Forever blowing bubbles - our dipwell campaign starts today

18 September 2014

The science team’s annual dipwell campaign starts today – measuring  water levels at monitoring sites across the Peak District and South Pennines.

Today, a team of thirty-two staff and dedicated volunteers are out checking water levels on nine different sites. A total of 840 measurements will be taken across the Peak District and South Pennines, from Kinder Scout to Turley Holes.

Every Thursday from now until Christmas the team will be out in all weathers, walking across the open moorland to each well.The dipwells are checked manually, by blowing down a tube which is lowered into the well. When the tube reaches water, bubbles are produced and the resulting depth is measured and recorded. This approach might seem low-tech but has proved to be the most reliable. Trials with automatic sensors have produced less accurate results, so every reading is taken in this way.

The measurements are all taken on the same day to give a snapshot of water levels across a range of sites including the MoorLIFE project and Kinder Catchment Project. From next week measurements will also be taken on Moscar Moor bringing the total number of dipwells to 900.

This work will provide invaluable information on the effect of our conservation work, which aims to ‘rewet’ the moors and provide the right conditions for plants like sphagnum - vital to peat formation in active blanket bog.  Monitoring takes place on intact peat which has not been damaged by industrial pollution or wildfires, and areas of bare peat as well as areas that have undergone conservation work.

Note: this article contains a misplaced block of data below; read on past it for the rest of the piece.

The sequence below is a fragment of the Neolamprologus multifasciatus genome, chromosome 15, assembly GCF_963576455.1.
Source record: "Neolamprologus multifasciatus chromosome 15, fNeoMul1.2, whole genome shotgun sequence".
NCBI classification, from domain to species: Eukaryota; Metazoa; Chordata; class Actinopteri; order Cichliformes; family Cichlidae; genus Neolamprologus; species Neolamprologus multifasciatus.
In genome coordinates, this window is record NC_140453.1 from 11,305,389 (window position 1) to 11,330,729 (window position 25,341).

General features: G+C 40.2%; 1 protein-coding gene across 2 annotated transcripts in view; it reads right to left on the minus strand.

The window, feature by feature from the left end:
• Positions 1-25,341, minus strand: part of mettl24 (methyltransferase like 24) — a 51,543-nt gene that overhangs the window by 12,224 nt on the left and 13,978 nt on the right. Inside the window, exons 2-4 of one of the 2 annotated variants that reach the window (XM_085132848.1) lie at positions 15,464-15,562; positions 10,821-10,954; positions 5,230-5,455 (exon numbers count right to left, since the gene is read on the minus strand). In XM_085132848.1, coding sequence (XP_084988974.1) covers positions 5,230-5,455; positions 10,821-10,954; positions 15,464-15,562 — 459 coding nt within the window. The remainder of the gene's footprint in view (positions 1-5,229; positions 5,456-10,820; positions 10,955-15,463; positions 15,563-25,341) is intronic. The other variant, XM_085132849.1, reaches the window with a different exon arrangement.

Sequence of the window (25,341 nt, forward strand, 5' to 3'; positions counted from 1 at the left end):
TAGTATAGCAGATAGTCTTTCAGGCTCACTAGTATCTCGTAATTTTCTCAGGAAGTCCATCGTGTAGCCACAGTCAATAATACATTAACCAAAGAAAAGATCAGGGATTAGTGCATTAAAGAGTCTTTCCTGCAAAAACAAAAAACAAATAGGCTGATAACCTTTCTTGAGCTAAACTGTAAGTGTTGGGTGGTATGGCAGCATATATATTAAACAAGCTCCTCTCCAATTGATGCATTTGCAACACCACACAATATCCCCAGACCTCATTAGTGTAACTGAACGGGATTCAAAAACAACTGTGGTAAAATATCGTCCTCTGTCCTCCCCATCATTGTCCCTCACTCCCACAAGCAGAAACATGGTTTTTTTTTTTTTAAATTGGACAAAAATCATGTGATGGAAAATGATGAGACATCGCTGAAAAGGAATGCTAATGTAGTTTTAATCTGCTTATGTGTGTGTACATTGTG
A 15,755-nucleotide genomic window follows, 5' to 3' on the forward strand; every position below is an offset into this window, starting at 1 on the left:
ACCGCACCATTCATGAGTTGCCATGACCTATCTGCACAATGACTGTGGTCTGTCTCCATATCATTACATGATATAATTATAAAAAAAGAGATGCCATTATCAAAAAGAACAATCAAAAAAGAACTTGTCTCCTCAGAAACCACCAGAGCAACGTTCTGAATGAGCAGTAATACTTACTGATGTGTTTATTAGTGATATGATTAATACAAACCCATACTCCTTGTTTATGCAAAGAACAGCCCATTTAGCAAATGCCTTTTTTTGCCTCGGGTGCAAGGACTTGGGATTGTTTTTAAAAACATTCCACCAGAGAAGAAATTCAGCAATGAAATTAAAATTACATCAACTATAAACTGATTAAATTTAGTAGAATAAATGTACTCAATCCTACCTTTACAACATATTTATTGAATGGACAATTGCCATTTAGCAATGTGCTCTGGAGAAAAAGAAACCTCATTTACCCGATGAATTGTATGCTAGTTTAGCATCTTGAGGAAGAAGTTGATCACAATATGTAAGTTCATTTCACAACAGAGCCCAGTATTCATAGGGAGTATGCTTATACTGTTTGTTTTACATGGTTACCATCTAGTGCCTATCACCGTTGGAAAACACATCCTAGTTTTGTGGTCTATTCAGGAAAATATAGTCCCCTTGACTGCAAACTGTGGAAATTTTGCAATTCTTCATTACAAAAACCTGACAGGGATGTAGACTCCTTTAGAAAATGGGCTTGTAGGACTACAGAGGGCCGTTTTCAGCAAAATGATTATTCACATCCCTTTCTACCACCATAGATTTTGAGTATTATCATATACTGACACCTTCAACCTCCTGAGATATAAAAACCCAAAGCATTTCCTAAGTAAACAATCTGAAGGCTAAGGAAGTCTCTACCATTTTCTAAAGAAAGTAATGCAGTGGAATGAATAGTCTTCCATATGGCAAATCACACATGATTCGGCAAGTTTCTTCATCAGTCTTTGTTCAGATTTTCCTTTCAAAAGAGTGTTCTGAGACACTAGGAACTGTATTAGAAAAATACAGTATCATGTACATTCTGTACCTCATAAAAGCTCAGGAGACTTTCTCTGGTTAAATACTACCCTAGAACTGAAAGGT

We’re also examining  the effect of our work on flooding. Our Making Space for Water project has found that revegetating areas of bare peat slows the runoff from moorland following downpours. To add to this knowledge, our dipwell team includes fourteen volunteer rangers from the Peak District National Park who will be measuring water levels in 180 manual dipwells on Kinder Scout and Bleaklow and taking additional measurements to find out how rainwater flows across the surface of the moors.

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